The poll was done by Harris Interactive Inc. by telephone between Feb. 7 and Feb. 11 with a representative sample of 1,011 adults. The margin of error was plus or minus three percentage points.

The survey also found:

  • Electronic access to health care information is not very good, though interest is strong. Among people with Internet access, just 14 percent said they are able to access their medical records online, while 22 percent said they can schedule medical appointments, 21 percent said they can e-mail their physicians and 34 percent said they can order a prescription refill.
  • Nearly half of those polled said they had problems paying medical bills in the past year, and 33 percent said they had a payment denied or were paid less than expected by a health insurer during the past two years.
  • Even Americans with relatively high incomes worry about paying for medical care; the survey found that's a concern among 55 percent of those with incomes above $75,000 a year.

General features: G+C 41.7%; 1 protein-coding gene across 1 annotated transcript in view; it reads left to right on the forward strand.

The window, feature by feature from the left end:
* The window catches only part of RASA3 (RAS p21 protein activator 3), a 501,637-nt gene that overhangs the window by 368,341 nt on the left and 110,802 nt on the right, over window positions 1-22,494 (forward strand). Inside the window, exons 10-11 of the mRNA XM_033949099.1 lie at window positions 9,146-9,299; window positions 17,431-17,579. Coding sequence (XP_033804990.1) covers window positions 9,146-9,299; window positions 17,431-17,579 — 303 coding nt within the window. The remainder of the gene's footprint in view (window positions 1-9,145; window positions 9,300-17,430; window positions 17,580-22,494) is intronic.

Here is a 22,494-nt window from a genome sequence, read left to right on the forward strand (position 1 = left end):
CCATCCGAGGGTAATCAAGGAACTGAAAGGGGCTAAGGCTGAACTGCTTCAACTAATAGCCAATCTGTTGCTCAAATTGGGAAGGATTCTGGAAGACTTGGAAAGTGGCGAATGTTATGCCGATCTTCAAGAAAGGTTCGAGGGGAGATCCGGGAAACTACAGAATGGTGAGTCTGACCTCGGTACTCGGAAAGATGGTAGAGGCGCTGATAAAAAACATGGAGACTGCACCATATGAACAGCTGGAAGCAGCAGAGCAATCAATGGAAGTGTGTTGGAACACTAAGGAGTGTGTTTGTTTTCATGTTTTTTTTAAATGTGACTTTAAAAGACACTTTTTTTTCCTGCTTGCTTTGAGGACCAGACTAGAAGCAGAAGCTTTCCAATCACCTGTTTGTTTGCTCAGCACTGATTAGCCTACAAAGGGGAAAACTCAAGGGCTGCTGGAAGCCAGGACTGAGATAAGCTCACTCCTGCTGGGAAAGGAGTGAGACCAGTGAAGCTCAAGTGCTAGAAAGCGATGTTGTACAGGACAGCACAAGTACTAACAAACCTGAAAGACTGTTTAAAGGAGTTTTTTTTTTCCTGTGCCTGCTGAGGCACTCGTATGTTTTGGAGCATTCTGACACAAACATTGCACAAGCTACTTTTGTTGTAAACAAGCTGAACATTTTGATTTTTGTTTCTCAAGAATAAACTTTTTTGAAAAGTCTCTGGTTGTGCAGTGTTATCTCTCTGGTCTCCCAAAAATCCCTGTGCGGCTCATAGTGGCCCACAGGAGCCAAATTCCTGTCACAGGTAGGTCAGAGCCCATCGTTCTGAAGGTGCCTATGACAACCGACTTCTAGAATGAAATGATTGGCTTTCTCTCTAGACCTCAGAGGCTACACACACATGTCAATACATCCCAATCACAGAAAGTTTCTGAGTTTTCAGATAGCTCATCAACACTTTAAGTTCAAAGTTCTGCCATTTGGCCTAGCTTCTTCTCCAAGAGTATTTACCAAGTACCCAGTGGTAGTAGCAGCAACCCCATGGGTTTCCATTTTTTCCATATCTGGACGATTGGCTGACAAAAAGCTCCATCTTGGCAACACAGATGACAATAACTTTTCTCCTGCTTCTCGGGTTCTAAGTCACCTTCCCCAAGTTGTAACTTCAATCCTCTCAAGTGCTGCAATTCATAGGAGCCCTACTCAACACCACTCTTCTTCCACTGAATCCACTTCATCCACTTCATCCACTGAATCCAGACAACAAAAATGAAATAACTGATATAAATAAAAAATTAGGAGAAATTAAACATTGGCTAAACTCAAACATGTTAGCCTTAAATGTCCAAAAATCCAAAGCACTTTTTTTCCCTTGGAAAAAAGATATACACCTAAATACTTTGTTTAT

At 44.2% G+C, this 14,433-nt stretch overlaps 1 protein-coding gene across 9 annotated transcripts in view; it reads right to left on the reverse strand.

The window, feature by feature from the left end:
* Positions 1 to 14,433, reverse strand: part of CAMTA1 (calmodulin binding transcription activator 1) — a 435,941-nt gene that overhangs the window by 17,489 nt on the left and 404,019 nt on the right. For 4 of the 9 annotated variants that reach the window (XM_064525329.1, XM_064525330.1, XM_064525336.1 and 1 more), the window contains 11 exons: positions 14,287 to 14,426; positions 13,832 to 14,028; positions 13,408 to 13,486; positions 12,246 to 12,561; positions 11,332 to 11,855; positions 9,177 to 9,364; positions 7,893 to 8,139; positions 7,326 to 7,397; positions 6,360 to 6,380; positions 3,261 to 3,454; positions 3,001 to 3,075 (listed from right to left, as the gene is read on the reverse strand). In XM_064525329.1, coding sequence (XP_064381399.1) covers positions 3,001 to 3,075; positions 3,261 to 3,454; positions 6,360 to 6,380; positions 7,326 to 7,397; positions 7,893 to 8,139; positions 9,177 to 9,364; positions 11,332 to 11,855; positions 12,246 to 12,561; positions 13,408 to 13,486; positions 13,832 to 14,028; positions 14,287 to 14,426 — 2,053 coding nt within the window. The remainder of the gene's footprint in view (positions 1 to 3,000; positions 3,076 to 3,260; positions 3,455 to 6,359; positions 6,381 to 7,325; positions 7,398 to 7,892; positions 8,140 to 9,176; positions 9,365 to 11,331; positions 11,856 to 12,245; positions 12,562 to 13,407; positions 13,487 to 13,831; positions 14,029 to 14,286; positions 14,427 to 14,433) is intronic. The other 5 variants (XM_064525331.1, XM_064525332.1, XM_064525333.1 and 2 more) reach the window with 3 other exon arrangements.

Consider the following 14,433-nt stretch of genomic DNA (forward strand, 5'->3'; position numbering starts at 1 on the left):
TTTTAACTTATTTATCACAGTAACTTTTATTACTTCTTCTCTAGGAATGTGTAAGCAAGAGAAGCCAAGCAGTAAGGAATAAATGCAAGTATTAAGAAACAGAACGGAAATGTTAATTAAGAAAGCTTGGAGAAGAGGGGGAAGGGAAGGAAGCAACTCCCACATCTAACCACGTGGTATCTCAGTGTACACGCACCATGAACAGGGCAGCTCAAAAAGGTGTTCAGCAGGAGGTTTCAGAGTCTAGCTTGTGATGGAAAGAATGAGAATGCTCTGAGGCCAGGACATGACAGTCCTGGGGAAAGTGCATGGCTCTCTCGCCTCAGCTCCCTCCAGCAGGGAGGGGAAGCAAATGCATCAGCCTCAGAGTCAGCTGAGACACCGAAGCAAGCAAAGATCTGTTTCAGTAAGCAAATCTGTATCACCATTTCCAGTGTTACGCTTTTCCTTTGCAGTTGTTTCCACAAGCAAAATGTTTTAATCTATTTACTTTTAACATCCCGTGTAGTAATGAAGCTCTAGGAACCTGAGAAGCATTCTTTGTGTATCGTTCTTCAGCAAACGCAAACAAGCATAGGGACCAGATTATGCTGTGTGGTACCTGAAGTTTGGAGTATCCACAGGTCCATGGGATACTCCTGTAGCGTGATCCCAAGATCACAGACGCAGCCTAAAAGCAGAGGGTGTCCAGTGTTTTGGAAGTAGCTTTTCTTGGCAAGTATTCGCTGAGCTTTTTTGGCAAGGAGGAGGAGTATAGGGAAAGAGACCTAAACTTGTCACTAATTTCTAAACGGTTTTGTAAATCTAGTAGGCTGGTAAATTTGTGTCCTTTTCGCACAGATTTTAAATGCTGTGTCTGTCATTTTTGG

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Mostashari Named Health IT Czar

By John Reichard, CQ HealthBeat Editor

April 8, 2011 -- Farzad Mostashari, who led an effort in New York City to foster the adoption of health information technology (IT) by primary care doctors serving low-income populations, has been named the new national coordinator for health IT. Mostashari succeeds David Blumenthal.

A graduate of Harvard College, the Harvard School of Public Health, and the Yale School of Medicine, Mostashari started the job last week. Since July 2009, he had been working under Blumenthal as deputy national coordinator for programs and policy.

"I look forward to continuing to work with him in this new capacity as he builds on the incredible progress made in the adoption and meaningful use of health information technology during David Blumenthal's tenure," Health and Human Services Secretary Kathleen Sebelius said in an e-mail to senior staff.